Overlanders Way starts at the charming coastal town of Townsville, whose main highlight is the Great Barrier Reef. Go diving or snorkel to witness some vivid sea life. For those not fans of snorkelling, there’s the Reef Aquarium. Visit the Turtle Hospital, an outstanding educational experience, especially if you’re travelling with youngsters. A short ferry ride can take you to Magnetic Island to visit the National Park beaming with wildlife. Take the Forts Walk to see Northern Australia’s largest colony of wild koalas.

Take off from Townsville, and you’ll reach Charters Towers in 137km, right in time to settle for the night.

Places To Stay

Paid: Charters Towers Tourist Park or Dalrymple Tourist Van Park.

Free: Macrossan Park Burdekin River or Charters Towers Puma Roadhouse.

 

 

 

 

 
 
 
 
 
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Charters Towers to Hughenden

Charter Towers was the cradle of the gold rush in the 1800s and the second largest town in Queensland. The eye-catching architecture and wide streets are witnesses of how vivid this town used to be. It had 29 gold crushing mills, and you can visit some of them today. This former gold mining town is now a serene spot radiating narratives of the past on every corner of the city centre, known as One Square Mile. Take the Ghosts of Gold Heritage Trail tour to learn fascinating details of Charter Towers’ previous life. Visit Leahton Park to see the largest purebred herd of Texas longhorn cattle in Australia.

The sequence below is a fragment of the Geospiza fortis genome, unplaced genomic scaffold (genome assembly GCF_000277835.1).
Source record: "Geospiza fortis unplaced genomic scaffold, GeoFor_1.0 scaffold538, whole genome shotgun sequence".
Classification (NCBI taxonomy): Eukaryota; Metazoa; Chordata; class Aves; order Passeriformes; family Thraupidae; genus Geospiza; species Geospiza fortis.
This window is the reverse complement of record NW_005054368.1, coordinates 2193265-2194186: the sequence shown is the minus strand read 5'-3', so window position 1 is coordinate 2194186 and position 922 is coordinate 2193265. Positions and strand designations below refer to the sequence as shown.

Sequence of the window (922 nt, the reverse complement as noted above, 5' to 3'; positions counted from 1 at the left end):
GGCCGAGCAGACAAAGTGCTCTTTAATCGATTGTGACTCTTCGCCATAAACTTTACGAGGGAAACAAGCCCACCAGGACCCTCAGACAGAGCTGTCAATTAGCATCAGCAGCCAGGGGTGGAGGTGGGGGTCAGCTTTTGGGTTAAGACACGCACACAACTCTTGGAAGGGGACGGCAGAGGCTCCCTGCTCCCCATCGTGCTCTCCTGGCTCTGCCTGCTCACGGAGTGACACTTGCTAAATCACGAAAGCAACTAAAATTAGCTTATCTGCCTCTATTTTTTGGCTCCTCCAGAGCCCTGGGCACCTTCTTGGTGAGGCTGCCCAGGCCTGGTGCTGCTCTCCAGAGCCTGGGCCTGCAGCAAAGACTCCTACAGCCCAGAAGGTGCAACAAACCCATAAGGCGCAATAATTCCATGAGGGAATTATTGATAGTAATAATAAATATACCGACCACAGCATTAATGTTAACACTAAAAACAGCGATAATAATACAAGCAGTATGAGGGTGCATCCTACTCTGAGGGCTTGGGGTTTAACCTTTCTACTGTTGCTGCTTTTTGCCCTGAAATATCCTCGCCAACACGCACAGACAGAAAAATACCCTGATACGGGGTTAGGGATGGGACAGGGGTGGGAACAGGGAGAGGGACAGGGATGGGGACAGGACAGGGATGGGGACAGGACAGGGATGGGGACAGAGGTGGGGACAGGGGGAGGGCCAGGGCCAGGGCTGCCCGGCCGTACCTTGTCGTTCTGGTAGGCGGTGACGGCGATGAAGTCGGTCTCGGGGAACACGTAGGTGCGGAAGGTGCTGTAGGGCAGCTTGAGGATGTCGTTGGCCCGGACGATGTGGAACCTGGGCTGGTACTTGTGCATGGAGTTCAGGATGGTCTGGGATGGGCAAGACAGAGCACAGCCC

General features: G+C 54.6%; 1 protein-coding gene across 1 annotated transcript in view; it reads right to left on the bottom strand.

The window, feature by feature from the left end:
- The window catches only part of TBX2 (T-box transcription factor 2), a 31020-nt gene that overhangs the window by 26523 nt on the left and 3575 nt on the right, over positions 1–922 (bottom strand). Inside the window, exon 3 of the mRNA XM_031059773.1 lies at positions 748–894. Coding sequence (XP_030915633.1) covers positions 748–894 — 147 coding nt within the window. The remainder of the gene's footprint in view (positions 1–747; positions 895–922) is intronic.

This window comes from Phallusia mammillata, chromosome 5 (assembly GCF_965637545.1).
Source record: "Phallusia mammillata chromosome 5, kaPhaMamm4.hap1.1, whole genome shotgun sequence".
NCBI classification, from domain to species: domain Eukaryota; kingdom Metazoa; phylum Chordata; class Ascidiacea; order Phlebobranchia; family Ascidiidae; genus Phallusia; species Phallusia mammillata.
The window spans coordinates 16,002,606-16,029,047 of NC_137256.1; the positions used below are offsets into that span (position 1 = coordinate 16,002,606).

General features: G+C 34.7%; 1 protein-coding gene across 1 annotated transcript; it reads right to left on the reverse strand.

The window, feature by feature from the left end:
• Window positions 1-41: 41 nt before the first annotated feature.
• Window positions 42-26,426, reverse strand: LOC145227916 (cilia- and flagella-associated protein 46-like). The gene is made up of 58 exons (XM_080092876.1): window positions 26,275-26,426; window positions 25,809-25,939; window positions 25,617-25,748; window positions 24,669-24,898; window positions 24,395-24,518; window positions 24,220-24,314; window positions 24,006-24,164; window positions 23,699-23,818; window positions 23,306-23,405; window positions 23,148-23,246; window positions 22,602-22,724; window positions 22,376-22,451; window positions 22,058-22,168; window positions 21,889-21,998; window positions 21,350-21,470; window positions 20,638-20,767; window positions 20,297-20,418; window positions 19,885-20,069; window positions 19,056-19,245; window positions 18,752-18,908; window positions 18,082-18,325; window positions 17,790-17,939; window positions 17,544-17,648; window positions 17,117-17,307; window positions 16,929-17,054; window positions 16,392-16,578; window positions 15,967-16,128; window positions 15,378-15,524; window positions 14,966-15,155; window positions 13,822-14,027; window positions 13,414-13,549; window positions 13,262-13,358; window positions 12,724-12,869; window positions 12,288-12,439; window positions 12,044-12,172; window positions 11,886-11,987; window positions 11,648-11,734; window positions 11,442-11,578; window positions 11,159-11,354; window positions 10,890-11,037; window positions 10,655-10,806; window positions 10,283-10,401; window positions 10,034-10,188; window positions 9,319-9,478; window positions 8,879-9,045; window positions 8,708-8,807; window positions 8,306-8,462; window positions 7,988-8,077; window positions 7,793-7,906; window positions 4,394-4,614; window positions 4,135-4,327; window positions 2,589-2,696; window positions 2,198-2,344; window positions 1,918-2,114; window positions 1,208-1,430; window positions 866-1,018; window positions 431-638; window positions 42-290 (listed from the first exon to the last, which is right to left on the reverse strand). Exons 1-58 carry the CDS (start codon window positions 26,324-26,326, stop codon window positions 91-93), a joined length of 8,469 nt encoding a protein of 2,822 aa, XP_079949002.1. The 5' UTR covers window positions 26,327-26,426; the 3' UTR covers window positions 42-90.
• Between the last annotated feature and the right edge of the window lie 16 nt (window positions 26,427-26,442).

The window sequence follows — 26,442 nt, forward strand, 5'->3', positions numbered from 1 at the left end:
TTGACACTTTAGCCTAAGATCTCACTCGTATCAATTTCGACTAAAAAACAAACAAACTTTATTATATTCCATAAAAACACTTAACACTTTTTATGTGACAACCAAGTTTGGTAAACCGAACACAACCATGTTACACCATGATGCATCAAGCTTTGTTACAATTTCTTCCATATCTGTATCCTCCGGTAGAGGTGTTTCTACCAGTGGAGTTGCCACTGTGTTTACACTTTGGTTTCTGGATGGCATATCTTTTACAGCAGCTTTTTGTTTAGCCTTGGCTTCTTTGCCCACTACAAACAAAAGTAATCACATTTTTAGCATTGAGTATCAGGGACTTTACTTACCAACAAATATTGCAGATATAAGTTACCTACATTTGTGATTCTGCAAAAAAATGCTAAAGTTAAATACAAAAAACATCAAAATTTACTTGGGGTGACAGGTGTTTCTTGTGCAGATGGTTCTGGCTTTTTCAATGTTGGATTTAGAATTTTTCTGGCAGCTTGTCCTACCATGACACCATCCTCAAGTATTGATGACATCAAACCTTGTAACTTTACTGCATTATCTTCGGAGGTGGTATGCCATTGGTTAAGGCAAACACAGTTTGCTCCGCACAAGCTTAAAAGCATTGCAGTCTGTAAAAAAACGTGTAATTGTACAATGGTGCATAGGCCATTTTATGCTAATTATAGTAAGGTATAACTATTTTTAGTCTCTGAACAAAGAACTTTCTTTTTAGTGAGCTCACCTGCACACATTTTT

Get back on the road, and in 248km, you’ll reach Hughenden. If you got on the road with a 4WD, take an exciting detour through White Mountains National Park, Sawpit Gorge and Poison Valley.

Places To Stay

Paid: Hughenden Allen Terry Caravan Park.

Free: Hughenden RV Campground.

 

 

 

 

 
 
 
 
 
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Hughenden to Richmond

Hughenden takes you even further back in history to the prehistoric era. This small town once sat on the shoreline of the great inland sea. Over the year, scientists excavated more than 3000 dinosaur and marine fossils in the area. Visit Flinders Discovery Centre to see the life-sized replica of Hughie – the first whole Muttaburrasaurus skeleton found in Australia. You’ll be astonished by the size of these majestic mammals that once inhabited this region.

The colourful Australian Little Grand Canyon – Porcupine Gorge is just an hour out of Hughenden. The nearby creek contributed to carving out these towering sandstone cliffs into the landscape.